June 2022: Power Updates Edition
There are plenty of articles, publications, and stories published every month. To help you distinguish fact from fiction, save time in your already busy day, and share news you may not have otherwise seen, here are nine stories from the last month we thought you might find interesting:
This study evaluated a virtual, hands-on IUD training for primary care clinicians. Participants included nurse practitioners and midwives, physician assistants, physicians, and clinicians in training; about 37% had previous experience placing IUDs. Training sessions conducted via video conferencing included: didactic instruction on IUD eligibility, counseling, placement, and removal; demonstrations of procedures for all FDA-approved IUDs using pelvic models; and guided hands-on practice with IUDs. Providers rated each training element highly and pre- and post-test surveys showed a significant increase in comfort with both placing and removing IUDs.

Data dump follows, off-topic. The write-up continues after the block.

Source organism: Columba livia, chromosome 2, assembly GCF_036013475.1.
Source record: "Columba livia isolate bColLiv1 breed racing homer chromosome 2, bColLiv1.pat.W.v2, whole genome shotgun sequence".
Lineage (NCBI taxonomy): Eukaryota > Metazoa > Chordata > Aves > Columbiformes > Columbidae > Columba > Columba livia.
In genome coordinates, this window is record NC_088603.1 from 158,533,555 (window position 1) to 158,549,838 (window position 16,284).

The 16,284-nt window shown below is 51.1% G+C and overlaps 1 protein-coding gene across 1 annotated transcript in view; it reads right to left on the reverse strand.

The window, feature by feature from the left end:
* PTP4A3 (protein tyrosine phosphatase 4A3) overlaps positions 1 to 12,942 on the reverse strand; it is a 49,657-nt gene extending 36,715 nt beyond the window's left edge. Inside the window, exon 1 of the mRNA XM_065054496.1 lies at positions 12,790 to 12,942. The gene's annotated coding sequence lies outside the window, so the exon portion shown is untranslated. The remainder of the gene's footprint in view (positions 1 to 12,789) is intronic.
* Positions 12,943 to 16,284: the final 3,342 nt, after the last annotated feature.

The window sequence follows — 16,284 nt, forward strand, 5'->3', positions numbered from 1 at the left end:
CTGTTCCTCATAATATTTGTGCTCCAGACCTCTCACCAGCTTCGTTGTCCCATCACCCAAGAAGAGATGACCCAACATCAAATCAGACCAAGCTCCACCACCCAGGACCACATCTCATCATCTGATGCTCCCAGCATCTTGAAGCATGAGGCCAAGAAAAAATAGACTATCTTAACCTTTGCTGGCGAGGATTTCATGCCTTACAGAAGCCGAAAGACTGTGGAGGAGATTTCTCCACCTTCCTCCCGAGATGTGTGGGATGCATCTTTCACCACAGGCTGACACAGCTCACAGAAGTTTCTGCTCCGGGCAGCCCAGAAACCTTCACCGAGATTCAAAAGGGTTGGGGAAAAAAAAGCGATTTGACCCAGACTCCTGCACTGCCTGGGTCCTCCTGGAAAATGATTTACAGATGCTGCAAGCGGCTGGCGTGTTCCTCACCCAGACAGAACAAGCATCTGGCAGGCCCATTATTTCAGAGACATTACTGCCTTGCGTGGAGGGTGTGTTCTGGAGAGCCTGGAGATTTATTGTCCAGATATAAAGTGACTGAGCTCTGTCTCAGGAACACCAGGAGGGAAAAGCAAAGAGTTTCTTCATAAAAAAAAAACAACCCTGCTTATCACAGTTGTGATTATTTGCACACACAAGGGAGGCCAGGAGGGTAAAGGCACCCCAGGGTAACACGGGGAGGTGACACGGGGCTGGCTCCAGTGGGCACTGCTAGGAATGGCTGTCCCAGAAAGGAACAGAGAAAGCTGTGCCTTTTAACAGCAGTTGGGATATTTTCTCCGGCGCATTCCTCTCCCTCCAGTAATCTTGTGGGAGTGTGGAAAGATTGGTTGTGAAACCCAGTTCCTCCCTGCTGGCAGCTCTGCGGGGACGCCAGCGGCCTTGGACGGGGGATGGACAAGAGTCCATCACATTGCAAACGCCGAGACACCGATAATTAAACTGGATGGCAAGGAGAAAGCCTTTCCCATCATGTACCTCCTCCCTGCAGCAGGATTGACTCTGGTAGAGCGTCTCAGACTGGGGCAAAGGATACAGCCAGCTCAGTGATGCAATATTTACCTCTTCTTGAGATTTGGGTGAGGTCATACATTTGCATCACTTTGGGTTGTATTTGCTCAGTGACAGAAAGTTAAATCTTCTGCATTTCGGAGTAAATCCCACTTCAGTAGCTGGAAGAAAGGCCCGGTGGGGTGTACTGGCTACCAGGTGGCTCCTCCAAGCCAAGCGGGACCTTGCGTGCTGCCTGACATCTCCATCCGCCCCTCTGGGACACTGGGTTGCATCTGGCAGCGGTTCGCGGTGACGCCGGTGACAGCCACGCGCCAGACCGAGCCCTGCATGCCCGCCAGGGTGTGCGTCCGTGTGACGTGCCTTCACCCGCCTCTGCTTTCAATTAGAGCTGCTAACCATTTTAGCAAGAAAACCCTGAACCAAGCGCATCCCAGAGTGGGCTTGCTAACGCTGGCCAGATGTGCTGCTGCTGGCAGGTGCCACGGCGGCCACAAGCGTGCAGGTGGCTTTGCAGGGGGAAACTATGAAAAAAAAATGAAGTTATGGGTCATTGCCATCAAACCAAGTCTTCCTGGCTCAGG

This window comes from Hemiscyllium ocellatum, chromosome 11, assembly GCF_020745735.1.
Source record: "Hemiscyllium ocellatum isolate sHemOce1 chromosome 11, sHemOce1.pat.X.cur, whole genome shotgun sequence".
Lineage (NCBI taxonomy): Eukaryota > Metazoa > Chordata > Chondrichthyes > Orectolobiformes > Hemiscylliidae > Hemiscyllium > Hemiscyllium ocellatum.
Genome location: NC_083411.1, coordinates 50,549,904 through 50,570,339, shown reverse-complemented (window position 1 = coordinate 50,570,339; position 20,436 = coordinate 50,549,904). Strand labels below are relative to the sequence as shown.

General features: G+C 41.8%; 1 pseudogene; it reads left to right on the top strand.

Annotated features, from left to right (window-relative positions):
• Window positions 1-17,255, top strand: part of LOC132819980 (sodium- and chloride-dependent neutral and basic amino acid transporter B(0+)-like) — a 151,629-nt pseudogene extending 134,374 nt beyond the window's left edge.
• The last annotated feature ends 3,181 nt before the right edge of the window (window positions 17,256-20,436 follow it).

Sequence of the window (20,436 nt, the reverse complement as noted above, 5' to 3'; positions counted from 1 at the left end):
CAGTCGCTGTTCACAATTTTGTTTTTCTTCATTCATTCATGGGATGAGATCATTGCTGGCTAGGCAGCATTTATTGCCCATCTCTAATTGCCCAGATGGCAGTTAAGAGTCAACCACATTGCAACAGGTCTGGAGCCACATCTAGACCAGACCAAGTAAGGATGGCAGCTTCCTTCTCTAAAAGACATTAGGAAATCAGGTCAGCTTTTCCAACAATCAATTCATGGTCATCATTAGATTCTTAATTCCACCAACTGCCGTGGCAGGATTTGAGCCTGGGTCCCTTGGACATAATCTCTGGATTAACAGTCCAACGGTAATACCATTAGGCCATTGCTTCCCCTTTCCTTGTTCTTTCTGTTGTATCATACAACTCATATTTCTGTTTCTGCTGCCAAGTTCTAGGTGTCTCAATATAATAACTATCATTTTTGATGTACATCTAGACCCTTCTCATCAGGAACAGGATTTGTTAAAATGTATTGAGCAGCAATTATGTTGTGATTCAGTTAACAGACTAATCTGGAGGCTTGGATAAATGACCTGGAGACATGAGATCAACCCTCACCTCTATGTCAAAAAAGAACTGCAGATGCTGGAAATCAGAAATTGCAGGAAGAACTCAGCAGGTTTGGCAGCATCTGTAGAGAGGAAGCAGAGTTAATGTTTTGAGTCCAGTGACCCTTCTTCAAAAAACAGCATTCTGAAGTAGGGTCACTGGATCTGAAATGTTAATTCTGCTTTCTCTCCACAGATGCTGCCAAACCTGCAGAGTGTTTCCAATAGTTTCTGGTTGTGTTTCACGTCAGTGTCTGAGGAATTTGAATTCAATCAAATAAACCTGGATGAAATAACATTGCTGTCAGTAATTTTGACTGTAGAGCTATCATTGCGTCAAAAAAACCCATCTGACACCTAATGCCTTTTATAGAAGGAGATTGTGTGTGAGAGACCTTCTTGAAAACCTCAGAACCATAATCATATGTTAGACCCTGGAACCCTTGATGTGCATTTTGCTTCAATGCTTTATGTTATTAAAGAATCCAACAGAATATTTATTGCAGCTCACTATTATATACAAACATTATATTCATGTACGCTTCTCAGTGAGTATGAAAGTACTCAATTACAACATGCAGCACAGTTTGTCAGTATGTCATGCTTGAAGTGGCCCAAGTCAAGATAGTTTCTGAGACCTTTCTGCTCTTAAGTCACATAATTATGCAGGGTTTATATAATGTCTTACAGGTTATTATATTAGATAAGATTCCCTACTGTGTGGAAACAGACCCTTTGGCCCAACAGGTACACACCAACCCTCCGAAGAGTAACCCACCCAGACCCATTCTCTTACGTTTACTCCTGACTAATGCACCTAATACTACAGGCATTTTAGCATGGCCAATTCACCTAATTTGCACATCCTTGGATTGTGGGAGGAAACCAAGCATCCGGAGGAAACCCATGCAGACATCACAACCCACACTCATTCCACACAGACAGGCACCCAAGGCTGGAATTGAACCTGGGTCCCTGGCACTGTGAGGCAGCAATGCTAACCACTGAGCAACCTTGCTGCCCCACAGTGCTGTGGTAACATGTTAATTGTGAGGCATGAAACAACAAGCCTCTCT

This literature review synthesized existing research regarding the effectiveness of contraceptive counseling and provision interventions aimed at increasing control use and decreasing unintended pregnancy. Thirty-eight randomized controlled trials were included in the study. Findings suggest that contraceptive counseling and interventions that provide services beyond routine care (e.g., emergency contraceptives in advance of patients need or contraceptives immediately postpartum or at time of abortion) increase contraceptive use without increasing sexually transmitted infections or reducing condom use.